Add Your Idea

Rural blight by second homes

Comment 17th August 2010

The previous string was closed down as inappropriate.  Where then is the facility on this site for ideas not specifically requiring the repeal of existing legislation?

Second home blight od rural areas has been a problem for decades; one which politicians have been ringing their hands over and uttering platitudes but actually doing nothing.

I was born in the east end of London and understand the wish that town dwellers have to enjoy their leisure hours in a more pleasant setting.  I now live in A village in north Essex and when my partner and I walk our dog round the village in the evenings the number of houses with no lights on, no one at home, second homes is probably more than 50%. I understand how difficult it is for younger people to be able to afford to live in the areas where they were born.

There is a simple and I believe, effectual solution to this proble, a solution moreover which would be cheap to administer.

HM Land Registry have records of who already own property, second homes are already notified to the government for CGT purposes. I suggest that in future, people (including privately owned limited companies and spouses) seeking to buy second, third or subsequent homes should be required to purchase not one but two houses, the second to be within plus or minus £10,000 in value of the first and within a five mile radius from it geographically.  The second home to be rented to a local person (i.e. someone with at least two grandparents born within 20 miles), the rent to be decided by the local authority or district Surveyor.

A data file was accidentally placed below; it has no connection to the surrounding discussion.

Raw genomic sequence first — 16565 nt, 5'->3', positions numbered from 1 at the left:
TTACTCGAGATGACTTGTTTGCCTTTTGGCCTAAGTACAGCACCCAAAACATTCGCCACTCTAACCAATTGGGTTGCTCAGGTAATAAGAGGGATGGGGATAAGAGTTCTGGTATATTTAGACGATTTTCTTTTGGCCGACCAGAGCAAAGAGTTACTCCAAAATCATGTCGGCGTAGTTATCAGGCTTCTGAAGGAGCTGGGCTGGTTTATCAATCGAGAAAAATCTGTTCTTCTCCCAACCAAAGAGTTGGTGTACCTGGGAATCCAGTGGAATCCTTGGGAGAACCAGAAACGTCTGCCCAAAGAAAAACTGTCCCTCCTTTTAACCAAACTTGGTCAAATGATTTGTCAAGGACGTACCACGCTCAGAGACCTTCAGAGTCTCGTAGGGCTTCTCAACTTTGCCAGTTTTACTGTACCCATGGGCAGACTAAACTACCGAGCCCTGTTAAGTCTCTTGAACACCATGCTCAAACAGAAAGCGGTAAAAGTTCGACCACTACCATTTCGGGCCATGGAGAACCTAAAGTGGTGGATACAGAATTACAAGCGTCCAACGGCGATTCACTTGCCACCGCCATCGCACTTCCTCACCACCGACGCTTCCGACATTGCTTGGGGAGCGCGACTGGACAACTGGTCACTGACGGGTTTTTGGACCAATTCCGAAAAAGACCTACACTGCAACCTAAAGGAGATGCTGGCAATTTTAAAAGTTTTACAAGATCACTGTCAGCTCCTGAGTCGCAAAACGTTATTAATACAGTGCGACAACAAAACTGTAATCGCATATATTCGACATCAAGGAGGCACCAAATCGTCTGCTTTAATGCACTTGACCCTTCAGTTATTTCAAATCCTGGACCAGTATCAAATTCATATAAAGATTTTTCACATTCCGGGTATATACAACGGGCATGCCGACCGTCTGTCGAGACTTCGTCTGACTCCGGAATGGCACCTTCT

This would make rental properties available in the short term and would tend to lower prices in the medium to longer term.  It would not remove the right for people to buy second homes but would link such purchases to a more responsible appoach to the community.  People renting such houses should be restricted from any currently existing right to buy for at least 10 years.

Why does this matter?

My idea is important because rural and coastal communities are becoming ghost towns losing young people, losing workers for local industries and presenting opportunities for theft to those who see such homes as easy targets.

1 Star2 Stars3 Stars4 Stars5 Stars (No Ratings Yet)

Highlighted posts

Comment on this idea

Good idea? Bad idea? Let us know your thoughts.

Back to top
Add Your Idea